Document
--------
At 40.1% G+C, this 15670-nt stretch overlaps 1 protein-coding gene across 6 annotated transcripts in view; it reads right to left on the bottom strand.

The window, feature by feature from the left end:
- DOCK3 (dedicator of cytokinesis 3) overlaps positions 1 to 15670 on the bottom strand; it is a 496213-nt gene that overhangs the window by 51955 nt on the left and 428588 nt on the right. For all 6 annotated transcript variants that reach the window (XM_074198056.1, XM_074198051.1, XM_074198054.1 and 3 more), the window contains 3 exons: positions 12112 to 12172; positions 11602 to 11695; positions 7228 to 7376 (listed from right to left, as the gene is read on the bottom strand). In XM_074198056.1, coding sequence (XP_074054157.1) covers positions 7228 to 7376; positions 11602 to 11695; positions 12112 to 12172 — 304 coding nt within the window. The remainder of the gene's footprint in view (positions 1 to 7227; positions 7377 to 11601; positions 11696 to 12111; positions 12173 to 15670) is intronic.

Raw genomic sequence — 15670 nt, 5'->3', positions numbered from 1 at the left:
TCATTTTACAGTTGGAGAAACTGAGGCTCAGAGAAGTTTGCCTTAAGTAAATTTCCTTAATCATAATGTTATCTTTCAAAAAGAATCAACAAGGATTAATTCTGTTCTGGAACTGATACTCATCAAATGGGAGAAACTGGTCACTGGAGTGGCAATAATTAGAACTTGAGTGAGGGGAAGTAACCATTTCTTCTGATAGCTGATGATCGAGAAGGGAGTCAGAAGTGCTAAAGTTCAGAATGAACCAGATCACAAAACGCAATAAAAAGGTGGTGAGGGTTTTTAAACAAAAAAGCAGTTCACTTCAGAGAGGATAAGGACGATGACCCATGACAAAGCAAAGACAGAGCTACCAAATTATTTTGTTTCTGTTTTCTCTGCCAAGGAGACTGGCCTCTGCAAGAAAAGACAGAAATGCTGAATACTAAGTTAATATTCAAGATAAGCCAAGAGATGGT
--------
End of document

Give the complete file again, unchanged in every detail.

At 40.1% G+C, this 15670-nt stretch overlaps 1 protein-coding gene across 6 annotated transcripts in view; it reads right to left on the bottom strand.

The window, feature by feature from the left end:
- DOCK3 (dedicator of cytokinesis 3) overlaps positions 1 to 15670 on the bottom strand; it is a 496213-nt gene that overhangs the window by 51955 nt on the left and 428588 nt on the right. For all 6 annotated transcript variants that reach the window (XM_074198056.1, XM_074198051.1, XM_074198054.1 and 3 more), the window contains 3 exons: positions 12112 to 12172; positions 11602 to 11695; positions 7228 to 7376 (listed from right to left, as the gene is read on the bottom strand). In XM_074198056.1, coding sequence (XP_074054157.1) covers positions 7228 to 7376; positions 11602 to 11695; positions 12112 to 12172 — 304 coding nt within the window. The remainder of the gene's footprint in view (positions 1 to 7227; positions 7377 to 11601; positions 11696 to 12111; positions 12173 to 15670) is intronic.

Raw genomic sequence — 15670 nt, 5'->3', positions numbered from 1 at the left:
TCATTTTACAGTTGGAGAAACTGAGGCTCAGAGAAGTTTGCCTTAAGTAAATTTCCTTAATCATAATGTTATCTTTCAAAAAGAATCAACAAGGATTAATTCTGTTCTGGAACTGATACTCATCAAATGGGAGAAACTGGTCACTGGAGTGGCAATAATTAGAACTTGAGTGAGGGGAAGTAACCATTTCTTCTGATAGCTGATGATCGAGAAGGGAGTCAGAAGTGCTAAAGTTCAGAATGAACCAGATCACAAAACGCAATAAAAAGGTGGTGAGGGTTTTTAAACAAAAAAGCAGTTCACTTCAGAGAGGATAAGGACGATGACCCATGACAAAGCAAAGACAGAGCTACCAAATTATTTTGTTTCTGTTTTCTCTGCCAAGGAGACTGGCCTCTGCAAGAAAAGACAGAAATGCTGAATACTAAGTTAATATTCAAGATAAGCCAAGAGATGGT